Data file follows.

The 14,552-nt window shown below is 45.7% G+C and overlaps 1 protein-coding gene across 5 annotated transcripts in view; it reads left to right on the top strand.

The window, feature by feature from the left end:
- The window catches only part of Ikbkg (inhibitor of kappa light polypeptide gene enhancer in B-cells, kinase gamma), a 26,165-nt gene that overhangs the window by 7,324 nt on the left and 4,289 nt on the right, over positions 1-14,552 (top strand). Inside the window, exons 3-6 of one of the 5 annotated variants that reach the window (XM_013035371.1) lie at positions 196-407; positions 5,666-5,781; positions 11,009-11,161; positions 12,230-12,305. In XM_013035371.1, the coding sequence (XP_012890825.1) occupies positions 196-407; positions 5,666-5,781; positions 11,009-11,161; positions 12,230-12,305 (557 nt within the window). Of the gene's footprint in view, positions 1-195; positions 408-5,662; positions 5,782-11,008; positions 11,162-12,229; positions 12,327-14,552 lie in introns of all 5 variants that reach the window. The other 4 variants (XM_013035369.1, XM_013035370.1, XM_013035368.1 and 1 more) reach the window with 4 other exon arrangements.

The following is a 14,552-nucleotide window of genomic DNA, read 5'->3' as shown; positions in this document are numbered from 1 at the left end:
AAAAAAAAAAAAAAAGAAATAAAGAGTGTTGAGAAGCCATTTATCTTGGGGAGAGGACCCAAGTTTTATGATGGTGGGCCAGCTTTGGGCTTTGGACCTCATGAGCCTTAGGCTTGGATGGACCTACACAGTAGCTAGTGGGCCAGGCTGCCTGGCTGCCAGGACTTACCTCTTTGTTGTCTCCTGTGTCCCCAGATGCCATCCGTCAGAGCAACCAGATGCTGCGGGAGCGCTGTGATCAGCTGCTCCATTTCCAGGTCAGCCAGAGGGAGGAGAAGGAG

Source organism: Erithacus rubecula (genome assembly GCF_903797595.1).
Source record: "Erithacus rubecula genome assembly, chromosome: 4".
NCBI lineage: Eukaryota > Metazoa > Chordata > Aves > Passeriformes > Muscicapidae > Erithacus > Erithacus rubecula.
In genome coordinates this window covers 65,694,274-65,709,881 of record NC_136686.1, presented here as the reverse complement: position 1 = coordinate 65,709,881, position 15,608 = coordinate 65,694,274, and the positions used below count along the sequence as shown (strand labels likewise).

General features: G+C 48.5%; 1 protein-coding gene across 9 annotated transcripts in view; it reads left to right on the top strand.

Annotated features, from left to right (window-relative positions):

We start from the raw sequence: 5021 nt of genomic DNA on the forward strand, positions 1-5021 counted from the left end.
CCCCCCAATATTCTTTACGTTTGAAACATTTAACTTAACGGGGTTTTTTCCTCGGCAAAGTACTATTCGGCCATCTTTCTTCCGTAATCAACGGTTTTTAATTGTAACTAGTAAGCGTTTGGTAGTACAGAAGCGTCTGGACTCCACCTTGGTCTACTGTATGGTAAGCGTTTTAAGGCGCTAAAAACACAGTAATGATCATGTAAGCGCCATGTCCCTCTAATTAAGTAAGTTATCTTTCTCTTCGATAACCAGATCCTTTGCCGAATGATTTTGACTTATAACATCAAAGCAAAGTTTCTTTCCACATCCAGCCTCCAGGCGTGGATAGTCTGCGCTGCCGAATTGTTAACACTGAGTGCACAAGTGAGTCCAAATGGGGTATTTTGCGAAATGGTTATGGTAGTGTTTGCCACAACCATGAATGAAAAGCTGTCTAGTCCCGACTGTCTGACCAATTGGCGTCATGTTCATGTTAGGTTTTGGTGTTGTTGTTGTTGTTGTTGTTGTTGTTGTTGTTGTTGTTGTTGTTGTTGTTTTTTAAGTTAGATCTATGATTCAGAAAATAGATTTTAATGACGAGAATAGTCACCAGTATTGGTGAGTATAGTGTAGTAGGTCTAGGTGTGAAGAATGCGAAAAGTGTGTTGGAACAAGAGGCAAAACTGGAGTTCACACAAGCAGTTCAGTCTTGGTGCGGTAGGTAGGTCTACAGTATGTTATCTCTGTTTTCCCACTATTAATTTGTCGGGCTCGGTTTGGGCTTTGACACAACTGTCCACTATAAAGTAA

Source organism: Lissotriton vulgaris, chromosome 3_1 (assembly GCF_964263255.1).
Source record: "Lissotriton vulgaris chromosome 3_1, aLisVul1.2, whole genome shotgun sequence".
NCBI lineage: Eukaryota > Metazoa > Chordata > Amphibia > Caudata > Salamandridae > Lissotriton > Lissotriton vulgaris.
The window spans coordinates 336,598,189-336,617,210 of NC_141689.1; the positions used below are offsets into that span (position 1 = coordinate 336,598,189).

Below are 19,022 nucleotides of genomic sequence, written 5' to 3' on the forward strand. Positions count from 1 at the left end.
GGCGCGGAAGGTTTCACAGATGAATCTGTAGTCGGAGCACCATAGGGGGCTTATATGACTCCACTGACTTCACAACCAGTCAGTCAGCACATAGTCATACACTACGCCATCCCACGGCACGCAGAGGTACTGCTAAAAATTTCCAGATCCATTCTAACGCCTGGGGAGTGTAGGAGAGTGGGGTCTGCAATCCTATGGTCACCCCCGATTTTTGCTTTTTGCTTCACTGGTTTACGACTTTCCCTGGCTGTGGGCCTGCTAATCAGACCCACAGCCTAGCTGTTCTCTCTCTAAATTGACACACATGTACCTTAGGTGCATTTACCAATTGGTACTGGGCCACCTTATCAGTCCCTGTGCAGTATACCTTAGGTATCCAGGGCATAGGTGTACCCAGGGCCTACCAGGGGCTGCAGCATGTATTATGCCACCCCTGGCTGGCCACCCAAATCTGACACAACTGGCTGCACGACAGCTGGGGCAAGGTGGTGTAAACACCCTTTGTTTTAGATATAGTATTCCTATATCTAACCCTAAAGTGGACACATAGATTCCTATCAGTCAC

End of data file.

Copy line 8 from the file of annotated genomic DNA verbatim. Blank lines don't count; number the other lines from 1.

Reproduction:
NCBI lineage: Eukaryota > Metazoa > Chordata > Aves > Passeriformes > Muscicapidae > Erithacus > Erithacus rubecula.